Networking flexibility – Infiniband, 10GbE/40GbE
Nodes can borrow power from neighbours if required too.
Dell EMC tell me this provides the following benefits:
4:1 reduction in RU
Optimised IOPS and throughput
Future-proof, enduring design – snap in next-gen CPUs, networks
New levels of modular, hot-swappable serviceability
From a storage perspective, you’ll see a range of configurations:
From 72TB to 924TB in 4RU
5 drive sleds per node. 3-6 drives per sled.
Front aisle, hot swap sleds and drives
Media flexibility: Flash, SAS and SATA media
Dell EMC tell me this provides the following benefits:
Start small and scale
Simplified serviceability and upgrades
Well, you get access to OneFS 8.1. You also get OPEX reduction by occupying a lot less space in the DC, and having the ability to host a lot more diversity of workloads. Dell EMC are also claiming this release provides unmatched resilience, availability, and security.
Scale? They’ve got that too.
From a capacity standpoint, you can start as small as 72TB (in one chassis) and expand that to over 33PB in a single volume and file system. In terms of performance, Dell EMC are telling me they’re getting up to 250K IOPs, 15GB/s, which scales to 9M IOPs, 540GB/s (aggregate throughput). Your mileage might vary, of course.
Speeds and Feeds
So what do the new models look like? You can guess, but I’ll say it anyway. F nodes are all flash, H nodes are hybrid, and A nodes are archive nodes.
F800 (All Flash)
1.6TB, 3.2TB and 15.4TB Flash
60 drives, up to 924TB per chassis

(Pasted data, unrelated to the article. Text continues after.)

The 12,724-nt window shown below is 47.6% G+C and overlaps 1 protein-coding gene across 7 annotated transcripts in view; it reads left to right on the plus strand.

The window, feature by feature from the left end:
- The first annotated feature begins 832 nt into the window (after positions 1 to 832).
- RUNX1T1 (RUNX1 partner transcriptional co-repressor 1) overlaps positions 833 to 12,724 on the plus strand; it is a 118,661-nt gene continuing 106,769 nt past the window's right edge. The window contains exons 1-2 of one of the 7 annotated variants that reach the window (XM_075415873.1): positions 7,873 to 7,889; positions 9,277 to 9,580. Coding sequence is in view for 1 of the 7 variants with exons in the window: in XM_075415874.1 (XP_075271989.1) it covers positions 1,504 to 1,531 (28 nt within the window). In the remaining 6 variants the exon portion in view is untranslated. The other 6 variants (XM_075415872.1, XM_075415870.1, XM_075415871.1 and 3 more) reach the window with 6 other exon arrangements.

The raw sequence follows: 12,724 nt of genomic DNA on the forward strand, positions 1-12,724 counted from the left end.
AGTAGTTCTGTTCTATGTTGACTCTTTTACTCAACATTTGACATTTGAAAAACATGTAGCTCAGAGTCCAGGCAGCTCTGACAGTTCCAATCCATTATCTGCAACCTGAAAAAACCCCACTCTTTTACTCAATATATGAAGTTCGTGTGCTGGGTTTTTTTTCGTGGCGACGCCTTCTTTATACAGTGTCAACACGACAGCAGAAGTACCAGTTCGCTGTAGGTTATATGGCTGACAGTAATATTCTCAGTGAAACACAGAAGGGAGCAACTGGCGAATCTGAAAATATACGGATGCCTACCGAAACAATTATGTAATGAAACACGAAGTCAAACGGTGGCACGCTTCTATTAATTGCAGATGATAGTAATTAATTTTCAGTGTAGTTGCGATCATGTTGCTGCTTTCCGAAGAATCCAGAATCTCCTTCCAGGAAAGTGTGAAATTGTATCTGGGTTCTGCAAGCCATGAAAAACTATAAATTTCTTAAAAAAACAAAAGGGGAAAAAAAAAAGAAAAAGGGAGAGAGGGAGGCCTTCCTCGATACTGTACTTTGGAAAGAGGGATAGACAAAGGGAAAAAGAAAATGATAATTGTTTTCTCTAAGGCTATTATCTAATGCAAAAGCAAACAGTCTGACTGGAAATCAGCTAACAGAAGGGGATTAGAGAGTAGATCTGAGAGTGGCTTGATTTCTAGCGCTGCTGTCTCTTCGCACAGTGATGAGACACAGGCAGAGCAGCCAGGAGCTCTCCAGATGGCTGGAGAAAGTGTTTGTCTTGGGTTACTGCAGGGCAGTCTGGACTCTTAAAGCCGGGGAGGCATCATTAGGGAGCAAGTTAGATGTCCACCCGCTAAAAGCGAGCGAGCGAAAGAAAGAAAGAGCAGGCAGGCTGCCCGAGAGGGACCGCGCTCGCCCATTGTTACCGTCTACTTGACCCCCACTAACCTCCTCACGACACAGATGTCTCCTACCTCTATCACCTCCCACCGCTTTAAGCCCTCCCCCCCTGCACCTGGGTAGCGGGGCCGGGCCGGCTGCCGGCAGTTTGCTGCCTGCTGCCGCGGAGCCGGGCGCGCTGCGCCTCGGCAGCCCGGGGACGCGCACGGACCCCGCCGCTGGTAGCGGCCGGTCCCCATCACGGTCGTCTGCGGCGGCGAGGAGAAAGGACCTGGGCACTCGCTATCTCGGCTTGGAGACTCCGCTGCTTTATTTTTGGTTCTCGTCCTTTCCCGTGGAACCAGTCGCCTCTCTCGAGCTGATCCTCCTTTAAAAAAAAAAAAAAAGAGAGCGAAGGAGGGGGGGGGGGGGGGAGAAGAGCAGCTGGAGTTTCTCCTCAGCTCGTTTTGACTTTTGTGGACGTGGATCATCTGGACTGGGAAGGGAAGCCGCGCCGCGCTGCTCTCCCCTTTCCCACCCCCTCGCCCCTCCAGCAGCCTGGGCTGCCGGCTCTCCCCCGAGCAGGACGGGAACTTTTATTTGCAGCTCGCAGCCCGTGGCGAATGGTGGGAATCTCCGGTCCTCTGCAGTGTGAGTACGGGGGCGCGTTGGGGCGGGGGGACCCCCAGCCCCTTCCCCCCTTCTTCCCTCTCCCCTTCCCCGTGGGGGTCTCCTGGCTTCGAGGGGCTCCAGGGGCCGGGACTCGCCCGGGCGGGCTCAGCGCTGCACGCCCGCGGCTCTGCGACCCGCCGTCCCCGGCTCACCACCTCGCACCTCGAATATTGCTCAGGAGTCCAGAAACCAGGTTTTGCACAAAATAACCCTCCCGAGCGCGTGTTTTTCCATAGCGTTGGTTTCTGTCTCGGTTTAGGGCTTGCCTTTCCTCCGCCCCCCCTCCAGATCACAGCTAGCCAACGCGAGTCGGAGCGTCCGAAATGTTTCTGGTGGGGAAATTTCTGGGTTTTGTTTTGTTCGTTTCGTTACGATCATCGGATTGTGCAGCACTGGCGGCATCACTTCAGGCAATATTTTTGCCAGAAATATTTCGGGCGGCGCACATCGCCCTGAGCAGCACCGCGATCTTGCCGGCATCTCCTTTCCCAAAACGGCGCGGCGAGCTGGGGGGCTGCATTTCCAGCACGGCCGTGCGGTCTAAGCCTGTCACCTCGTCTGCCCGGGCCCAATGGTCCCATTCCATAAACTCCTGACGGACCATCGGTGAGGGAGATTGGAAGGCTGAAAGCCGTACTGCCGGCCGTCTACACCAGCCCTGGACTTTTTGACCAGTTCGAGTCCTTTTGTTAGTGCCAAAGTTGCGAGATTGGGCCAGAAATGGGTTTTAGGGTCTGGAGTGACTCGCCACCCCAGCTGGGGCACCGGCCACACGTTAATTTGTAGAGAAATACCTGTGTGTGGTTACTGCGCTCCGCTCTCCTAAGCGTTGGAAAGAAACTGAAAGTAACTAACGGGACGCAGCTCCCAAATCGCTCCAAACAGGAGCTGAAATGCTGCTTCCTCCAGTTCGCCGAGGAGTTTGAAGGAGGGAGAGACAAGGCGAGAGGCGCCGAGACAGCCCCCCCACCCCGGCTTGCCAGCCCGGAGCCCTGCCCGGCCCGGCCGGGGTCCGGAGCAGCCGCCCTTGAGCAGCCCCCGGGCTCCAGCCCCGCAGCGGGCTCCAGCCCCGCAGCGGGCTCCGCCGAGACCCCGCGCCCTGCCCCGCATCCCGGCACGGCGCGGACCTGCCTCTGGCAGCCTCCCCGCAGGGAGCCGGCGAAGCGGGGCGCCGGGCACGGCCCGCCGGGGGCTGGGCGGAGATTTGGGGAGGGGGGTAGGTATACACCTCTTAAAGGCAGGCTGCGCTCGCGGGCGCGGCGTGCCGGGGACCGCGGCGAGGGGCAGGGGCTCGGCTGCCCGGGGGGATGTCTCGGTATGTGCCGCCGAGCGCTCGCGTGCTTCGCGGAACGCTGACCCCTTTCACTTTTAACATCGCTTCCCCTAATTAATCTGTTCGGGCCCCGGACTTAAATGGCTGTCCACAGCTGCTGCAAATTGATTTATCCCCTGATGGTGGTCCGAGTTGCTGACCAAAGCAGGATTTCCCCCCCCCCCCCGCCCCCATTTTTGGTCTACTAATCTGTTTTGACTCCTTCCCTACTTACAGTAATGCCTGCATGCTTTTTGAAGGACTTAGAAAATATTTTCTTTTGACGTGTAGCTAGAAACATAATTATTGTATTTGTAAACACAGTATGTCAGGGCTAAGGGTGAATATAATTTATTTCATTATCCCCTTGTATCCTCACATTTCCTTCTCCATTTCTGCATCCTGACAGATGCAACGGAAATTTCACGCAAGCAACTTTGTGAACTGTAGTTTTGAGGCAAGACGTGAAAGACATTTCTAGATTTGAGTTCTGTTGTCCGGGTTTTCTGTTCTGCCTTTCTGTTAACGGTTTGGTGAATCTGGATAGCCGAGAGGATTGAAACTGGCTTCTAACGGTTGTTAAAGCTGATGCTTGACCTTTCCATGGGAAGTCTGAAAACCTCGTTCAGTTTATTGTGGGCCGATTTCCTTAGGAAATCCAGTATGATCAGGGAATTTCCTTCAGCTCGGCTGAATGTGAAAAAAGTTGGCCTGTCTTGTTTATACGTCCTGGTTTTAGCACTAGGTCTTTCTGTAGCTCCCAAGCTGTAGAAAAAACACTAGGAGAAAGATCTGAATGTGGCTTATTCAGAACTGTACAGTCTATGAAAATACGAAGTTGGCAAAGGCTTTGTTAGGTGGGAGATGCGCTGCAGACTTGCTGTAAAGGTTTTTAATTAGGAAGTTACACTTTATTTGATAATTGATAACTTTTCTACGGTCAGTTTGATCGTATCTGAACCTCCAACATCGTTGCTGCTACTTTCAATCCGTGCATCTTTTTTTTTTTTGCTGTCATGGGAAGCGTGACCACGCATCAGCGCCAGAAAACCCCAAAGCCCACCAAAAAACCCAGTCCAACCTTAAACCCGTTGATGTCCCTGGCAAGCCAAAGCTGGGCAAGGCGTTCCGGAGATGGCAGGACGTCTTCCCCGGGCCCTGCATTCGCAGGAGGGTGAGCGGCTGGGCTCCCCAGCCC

250K IOPs per chassis
600GB and 1.2TB SAS drives
120 drives and up to 144TB per chassis
117K IOPs per chassis
H500, H400 (Hybrid)
2/4/8TB SATA drives
60 drives per chassis
Up to 480TB per chassis
2/4/8TB SATA drives
60 drives per chassis
Up to 480TB per chassis
10TB SATA drives
80 drives per chassis
800TB per chassis
“No node left behind”
One of the great things about Isilon is that you can seamlessly add “Next Gen” nodes to existing clusters. You’ve been able to do this with Isilon clusters for a very long time, obviously, and it’s nice to see Dell EMC maintain that capability. The benefits of this approach are that you can:
Beef up your existing Isilon clusters with Isilon all flash nodes; and
Consolidate your DC footprint by retiring older nodes.
OneFS has always been pretty cool and it’s now “optimised [for the] performance benefits of flash – without compromising enterprise features”. According to Dell EMC, flash wear is “yesterday’s problem”, and the F800 can sustain more writes per day than its total capacity every day for over 5 years before approaching limits. OneFS is now designed to go “From Edge to Core to Cloud” with IsilonSD Edge, the Next Generation Core and Cloud (with CloudPools -> AWS, Azure, Virtustream).
IsilonSD Edge has some new and improved features now too:
VMware ESXi Hypervisor
Full vCenter integration
Scale up to 36TB
Single server deployment
Back end SAN: ScaleIO, VSAN and VxRAIL
Dell PowerEdge 14G Support
Dell EMC also talked about their vision for ECS.Next, coming in the next year.
Batch and real-time analytics and stream processing
Massive scale @ low cost with new enterprise capabilities
Dell EMC are launching a ECS Dedicated Cloud (ECS DC) Service. This is on-demand ECS storage, managed by Dell EMC and running on dedicated, single-tenant servers hosted in a Virtustream DC. It’s available in hybrid and fully hosted multi-site configurations.
So what’s in the box?
You get some dedicated infrastructure
Customer owned ECS rack
Dedicated network / firewall / load balancer
You also get 24×7 support of hosted sites from a professional DevOps team
Strong expertise in operating ECS
Proactive monitoring and fast response
As well as broad Geo coverage
5 DCs available across US (Las Vegas, Virginia) and Europe (France, London, Netherlands)
Coming to APJ by end of 2017